Humanism is dedicated to the destruction of the system of biblical absolutes. All this is in light of the fect that humanism does not have anything to replace the biblical system it attacks. The logical consequences of humanism are therefore chaos and anarchy—first in personal lives and then in the political arena (as it has its outworkings in the real world). As such, Schaeffer issues a call for Christians to combat humanism on all fronts. Silent Christians must become vocal Christians.
In the fifth film, “Confronting the World: Challenging the Separation of Church and State,” Schaeffer exposes the modern concept of the separation of church and state for what it really is: “It is absolutely inane. It is not rooted in history. It is not a reality on the basis of the history of this nation.”
In this important episode, Schaeffer examines the dilemma faced by Christians when they vocalize their faith. They are most assuredly put down by the mass media as second-class citizens and told to be silent. Why? Because there is a separation of church and state, which, in humanistic terms, means the state is to be humanistic (atheistic, if you like). The Bible of Christianity is thus not considered relevant in any decision making by the state.
Schaeffer correctly states that the founders of America never intended a separation of the state and theistic religion, which, at that time in history, was the Judeo-Christian system of absolutes. With the predominance of humanism, however, the founders’ original intentions have been totally distorted Essentially, the humanists have applied a relativistic interpretation to the Constitution, molding it to fit their world view. To do so, they have invariably been forced to ignore history and distort words. It has become a semantic battle. For example, the phrase “separation of church and state” says nothing about the separation of religion and state, though unfortunately, that is the way the concept is now used.
Sadly, Schaeffer notes, the church has bought the humanistic propaganda line. As a result, in large part Christians have been silent except in the area of personal evangelism. But, Schaeffer emphasizes, Christians must reaffirm their Christian roots and say, in effect, “This is our world. This is our country. This is the way it was.” Christians must become assertive, and carefully consider Christian resistance to illegal and unbiblical acts by the modern state. If they do, there is real hope.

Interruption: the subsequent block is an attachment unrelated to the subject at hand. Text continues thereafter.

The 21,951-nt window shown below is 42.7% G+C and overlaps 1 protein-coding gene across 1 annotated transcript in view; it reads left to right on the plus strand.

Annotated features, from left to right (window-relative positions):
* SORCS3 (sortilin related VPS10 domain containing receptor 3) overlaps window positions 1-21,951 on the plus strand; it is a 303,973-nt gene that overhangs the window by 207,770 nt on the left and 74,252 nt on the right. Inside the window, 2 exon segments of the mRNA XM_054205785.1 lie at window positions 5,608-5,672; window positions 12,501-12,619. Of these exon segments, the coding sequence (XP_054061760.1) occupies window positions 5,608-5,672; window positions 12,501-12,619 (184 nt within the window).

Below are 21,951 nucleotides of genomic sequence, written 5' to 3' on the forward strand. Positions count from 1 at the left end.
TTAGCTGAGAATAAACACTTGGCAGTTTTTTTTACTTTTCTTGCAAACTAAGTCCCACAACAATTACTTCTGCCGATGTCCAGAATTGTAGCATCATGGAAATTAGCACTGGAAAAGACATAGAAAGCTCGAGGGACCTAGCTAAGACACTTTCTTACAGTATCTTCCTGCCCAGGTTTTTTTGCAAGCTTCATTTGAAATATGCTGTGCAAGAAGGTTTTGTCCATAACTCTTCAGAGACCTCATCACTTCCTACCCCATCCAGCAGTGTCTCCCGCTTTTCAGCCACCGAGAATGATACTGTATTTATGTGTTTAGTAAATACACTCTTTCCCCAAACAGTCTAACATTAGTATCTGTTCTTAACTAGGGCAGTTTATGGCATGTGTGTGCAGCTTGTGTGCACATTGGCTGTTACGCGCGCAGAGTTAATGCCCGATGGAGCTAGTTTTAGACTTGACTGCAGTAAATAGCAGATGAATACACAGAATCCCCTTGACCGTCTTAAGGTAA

In “God’s Authority and Our Responsibility” (film six), Schaeffer analyzes the question of authority and the proper Christian response to it. He notes that in the fallen world, God has established hierarchy and authority in the form of the state, the church, and the family. Because men are fallen, authority is necessary to keep order and to keep things from collapsing into utter chaos. He indicates that nonbiblical rebellion against authority is rebellion against God. It leads to wrong ends and chaos in this life.
Thus, there must always be authority in the fallen world. Today, however, most authority has been assumed by the state. Schaeffer notes that this is the result of the church’s failure to be effective as salt or preservative in society. The real Bible-believing church has the power to reestablish proper lines of authority that should rest ultimately in such biblical institutions as the family and the church. Again, this means applying biblical absolutes in all walks of life in reaffirming the lordship of Christ. The modern state that sees itself as sovereign, however, will resist the claims of another sovereign—that is, Christ as the ultimate sovereign.